As we move into the second year of our work at the Foundation for Education Development (FED) and following the launch of the FED National Education Consultation Report, we are hosting a series of roundtable discussions to inform our thinking around a long term vision and plan for education.
We asked Sonia Blandford, Professor of Social Mobility at Plymouth Marjon University, to share her thinking surrounding ‘Missing Children’. In this powerful thinkpiece, Sonia suggests ‘to address the major issue of ‘missing children’ would require government departments to work together in the interest of all children’.
Since 2009, I have been supporting the design and implementation of the Teach First Norway programme in Oslo. This month, when delivering a coaching session for trainee teachers, a candidate1 shared that two of his Year 10 students – twin girls, aged 16, Somali heritage without any warning had been removed that day from the school by their father. The family – father and girls – would be moving to London to a place from which they had been removed five years earlier in a move to Oslo. The candidate, a maths teacher, was rightly concerned. Both girls would have achieved good grades across all subjects, they were due to be assessed at the start of April 2022.
In addition to this very specific case, I cannot begin to estimate the number of displaced children arriving in England from the Ukraine and other war zones across the world.
Sadly, these events are set within a context of a shocking report delivered by the Children’s Commissioner on Missing Children in Schools2. The report contains two alarming findings:
- No one knows how many children there are in England, there are hundreds that have never been tracked by Local Authorities
- Of the known children – those registered to attend schools – 1.7 million did not attend regularly in the Autumn Tern 2021, 22% are persistently absent.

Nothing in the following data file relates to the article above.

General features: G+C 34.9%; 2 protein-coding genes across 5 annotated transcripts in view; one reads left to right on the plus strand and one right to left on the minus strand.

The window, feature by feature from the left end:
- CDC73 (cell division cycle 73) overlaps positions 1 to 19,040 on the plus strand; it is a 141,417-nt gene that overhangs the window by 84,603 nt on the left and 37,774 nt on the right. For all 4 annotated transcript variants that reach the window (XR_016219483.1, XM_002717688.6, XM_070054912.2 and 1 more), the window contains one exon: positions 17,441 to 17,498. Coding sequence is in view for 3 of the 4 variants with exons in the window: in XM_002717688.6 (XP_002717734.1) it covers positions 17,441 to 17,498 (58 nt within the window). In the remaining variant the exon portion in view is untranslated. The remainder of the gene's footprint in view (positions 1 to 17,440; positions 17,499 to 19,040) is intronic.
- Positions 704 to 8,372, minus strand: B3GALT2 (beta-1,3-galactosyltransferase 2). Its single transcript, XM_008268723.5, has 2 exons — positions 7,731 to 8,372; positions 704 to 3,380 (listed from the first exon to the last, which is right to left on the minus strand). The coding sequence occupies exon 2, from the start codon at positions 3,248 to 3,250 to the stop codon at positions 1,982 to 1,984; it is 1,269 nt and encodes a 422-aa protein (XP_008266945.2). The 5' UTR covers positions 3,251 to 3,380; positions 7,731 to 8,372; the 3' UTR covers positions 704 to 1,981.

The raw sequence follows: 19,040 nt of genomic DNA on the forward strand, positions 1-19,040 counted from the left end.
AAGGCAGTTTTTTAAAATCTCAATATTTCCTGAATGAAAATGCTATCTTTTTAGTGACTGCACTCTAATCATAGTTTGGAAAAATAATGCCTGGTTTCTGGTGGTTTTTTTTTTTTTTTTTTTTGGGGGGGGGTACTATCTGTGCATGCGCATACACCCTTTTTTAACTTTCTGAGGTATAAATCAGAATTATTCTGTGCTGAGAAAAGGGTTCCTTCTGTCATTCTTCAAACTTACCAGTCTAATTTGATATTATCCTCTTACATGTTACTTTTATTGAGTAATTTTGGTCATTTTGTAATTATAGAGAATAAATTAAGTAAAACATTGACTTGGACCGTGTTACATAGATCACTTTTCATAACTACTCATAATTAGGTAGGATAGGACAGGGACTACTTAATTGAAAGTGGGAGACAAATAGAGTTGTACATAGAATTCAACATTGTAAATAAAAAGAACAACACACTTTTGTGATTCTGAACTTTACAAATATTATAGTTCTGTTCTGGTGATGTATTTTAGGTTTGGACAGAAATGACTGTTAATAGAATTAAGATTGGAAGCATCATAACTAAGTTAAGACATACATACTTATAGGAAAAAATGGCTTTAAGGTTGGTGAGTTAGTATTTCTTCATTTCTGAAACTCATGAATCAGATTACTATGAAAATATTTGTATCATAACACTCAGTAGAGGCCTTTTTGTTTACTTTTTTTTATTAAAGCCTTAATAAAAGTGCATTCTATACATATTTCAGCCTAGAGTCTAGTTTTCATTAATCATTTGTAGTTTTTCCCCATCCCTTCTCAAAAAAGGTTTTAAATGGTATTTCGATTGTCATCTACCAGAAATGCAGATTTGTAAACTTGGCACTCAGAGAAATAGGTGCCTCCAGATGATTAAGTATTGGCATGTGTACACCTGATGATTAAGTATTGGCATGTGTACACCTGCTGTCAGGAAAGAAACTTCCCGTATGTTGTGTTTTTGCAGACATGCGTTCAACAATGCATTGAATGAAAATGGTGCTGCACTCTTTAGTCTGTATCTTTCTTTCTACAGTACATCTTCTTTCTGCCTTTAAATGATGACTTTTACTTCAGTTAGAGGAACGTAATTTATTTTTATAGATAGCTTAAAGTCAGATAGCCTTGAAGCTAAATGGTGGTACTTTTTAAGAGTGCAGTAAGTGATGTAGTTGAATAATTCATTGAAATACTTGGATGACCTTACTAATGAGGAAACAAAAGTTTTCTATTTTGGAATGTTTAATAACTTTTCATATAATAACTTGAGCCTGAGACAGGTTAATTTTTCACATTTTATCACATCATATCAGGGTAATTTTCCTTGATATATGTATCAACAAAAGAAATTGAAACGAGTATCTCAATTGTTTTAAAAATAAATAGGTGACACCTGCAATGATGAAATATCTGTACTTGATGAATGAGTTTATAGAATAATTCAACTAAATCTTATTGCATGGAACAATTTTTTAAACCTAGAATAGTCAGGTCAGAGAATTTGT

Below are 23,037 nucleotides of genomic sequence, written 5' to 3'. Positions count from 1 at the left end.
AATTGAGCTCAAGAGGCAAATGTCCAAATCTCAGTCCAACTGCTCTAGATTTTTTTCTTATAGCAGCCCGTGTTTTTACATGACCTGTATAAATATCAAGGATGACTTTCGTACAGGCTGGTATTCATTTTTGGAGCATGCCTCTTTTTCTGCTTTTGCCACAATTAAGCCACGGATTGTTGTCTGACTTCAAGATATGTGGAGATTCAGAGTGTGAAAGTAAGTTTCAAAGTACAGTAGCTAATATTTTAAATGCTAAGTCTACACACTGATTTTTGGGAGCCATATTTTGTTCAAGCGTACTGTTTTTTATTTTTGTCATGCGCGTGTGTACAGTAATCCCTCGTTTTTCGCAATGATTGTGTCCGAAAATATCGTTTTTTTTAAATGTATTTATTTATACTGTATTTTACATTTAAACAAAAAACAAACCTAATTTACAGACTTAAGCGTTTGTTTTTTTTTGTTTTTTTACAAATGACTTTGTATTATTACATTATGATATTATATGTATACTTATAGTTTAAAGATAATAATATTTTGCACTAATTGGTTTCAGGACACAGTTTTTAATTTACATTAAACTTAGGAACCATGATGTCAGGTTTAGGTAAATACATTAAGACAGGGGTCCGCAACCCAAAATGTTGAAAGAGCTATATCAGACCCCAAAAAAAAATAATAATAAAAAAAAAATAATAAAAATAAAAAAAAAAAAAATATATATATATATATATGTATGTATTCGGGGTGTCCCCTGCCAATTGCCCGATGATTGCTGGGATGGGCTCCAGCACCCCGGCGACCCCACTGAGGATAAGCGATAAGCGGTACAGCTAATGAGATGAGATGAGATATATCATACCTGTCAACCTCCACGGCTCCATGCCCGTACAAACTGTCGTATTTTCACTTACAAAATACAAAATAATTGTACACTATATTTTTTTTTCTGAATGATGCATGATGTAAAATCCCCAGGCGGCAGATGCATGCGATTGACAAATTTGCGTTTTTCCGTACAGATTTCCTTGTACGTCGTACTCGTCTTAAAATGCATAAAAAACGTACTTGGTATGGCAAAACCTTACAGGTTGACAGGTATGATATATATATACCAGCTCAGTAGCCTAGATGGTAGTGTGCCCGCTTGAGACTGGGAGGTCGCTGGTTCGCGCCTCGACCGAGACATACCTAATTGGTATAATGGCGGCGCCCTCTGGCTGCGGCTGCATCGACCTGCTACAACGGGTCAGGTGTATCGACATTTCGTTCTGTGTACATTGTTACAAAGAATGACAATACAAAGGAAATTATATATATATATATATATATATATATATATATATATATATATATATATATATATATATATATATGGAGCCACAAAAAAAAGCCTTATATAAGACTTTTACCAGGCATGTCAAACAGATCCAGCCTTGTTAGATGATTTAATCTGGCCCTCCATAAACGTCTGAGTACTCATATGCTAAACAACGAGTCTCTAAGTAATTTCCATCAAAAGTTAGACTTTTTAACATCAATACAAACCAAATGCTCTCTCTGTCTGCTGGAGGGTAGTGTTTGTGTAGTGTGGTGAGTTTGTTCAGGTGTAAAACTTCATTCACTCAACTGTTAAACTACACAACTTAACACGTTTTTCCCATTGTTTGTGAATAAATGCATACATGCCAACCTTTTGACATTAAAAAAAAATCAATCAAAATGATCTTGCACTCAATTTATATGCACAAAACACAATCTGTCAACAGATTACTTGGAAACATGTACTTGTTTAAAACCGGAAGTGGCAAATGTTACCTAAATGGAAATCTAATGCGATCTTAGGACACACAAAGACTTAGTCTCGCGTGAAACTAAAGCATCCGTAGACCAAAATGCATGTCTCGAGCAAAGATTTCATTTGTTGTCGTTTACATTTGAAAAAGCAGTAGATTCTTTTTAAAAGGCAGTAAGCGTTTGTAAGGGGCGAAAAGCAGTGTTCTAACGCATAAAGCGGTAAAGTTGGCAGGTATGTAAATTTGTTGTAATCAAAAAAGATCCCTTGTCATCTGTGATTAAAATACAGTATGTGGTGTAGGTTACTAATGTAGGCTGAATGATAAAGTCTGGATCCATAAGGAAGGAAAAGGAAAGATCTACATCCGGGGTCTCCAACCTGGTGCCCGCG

Whilst the Department for Education has demonstrated that persistent absence is improving there are several other school-based factors as to why children are not attending mainstream schools:
- Off-rolling, schools remove children from their register to home schooling on either a part- or full-time basis – generally coinciding with public examinations (league tables) and caused by attendance or behaviour issues34. According to a House of Commons these numbers are difficult to measure5
- Permanent or Fixed Period Exclusions, reported pre-pandemic 2018/20196 as 7,894 Permanent, 438,265 Fixed Period Exclusions, the main reason being behaviour
- Managed Moves, children are moved from one school to another, normally alternative provision, in 2016/17 there were 9,000 such moves7, 2,300 did not remain in school.
There are also societal issues as to why children are missing or at risk of not attending school:
- Refugees – over half the refugees in the world are children8 the highest number being in England where there is c.4,000 children separated from their parents who are seeking asylum.